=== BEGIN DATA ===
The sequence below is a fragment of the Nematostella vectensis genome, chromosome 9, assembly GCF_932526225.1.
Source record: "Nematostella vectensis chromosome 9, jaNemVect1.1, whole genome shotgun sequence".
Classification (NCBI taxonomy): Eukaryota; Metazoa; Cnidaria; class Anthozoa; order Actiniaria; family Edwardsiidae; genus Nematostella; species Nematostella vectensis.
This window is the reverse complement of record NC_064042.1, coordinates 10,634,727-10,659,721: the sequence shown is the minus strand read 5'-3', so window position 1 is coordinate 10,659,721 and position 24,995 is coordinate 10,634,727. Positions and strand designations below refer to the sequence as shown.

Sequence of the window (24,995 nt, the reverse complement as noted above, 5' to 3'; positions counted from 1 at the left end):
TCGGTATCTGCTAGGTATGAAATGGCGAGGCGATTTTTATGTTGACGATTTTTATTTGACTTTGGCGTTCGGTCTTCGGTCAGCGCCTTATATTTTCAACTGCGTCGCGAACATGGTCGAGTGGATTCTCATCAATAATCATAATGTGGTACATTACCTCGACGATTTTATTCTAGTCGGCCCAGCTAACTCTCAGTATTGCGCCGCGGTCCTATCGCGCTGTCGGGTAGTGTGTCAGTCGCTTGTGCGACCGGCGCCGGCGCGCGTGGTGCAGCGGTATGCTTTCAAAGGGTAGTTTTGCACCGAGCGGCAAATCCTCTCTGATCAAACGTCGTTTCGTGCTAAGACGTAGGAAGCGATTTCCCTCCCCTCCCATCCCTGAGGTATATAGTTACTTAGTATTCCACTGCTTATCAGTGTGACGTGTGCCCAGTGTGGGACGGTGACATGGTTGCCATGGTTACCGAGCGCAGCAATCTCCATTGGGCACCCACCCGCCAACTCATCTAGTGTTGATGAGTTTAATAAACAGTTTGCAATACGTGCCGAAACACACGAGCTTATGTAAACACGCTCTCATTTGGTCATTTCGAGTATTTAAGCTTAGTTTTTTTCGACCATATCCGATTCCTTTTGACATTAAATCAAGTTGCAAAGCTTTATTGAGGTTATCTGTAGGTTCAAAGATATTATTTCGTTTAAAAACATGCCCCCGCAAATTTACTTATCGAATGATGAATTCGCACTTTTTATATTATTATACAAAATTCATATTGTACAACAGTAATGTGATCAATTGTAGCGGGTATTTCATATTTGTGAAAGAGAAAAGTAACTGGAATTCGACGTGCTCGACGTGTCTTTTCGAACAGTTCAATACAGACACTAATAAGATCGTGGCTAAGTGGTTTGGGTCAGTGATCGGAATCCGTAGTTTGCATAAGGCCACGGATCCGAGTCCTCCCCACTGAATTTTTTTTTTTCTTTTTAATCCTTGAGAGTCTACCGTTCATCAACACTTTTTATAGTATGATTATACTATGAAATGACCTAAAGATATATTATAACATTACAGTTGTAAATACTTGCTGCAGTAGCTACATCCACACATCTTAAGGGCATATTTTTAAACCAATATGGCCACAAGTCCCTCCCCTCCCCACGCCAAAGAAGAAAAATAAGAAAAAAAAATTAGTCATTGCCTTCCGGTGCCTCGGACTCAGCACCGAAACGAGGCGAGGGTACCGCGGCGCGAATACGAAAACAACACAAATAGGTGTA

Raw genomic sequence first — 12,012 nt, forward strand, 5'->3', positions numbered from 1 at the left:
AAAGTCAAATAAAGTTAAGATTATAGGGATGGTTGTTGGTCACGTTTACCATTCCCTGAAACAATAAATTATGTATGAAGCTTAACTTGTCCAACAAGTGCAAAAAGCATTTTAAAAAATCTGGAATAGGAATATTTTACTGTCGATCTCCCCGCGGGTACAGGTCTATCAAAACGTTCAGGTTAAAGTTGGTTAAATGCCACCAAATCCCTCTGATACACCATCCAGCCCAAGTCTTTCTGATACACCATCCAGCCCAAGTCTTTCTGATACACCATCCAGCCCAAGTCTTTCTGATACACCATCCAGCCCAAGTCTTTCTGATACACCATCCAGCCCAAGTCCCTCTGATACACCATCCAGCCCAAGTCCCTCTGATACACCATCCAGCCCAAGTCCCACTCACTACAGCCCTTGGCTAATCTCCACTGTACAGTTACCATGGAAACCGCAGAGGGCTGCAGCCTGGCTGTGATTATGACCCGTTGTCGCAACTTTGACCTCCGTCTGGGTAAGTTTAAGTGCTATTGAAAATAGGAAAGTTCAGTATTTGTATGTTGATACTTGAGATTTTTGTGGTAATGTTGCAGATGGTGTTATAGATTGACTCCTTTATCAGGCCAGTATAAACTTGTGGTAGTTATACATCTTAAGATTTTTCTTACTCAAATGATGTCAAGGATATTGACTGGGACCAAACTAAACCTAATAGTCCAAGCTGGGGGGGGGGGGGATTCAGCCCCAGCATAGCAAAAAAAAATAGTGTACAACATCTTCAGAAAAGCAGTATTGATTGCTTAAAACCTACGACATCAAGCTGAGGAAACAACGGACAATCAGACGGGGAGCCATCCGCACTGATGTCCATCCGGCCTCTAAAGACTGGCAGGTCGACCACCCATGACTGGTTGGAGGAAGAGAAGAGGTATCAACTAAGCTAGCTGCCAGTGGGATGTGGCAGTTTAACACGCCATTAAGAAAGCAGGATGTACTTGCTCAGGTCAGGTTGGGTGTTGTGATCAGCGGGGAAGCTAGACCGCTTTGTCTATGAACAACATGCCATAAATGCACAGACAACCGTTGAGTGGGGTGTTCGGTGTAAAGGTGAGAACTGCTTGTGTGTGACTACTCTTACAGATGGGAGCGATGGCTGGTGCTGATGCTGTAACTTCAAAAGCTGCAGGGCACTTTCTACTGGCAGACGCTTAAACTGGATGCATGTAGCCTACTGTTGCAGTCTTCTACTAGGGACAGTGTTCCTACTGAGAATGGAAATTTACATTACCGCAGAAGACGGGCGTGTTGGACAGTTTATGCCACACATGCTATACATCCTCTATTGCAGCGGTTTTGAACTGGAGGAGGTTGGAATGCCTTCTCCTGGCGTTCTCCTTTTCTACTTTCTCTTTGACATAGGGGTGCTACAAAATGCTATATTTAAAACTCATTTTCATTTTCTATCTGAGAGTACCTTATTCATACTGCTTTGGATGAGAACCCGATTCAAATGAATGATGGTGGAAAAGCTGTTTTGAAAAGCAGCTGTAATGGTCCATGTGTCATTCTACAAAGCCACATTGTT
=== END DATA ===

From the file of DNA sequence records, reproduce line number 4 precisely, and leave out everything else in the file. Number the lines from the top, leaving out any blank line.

This window is the reverse complement of record NC_064042.1, coordinates 10,634,727-10,659,721: the sequence shown is the minus strand read 5'-3', so window position 1 is coordinate 10,659,721 and position 24,995 is coordinate 10,634,727. Positions and strand designations below refer to the sequence as shown.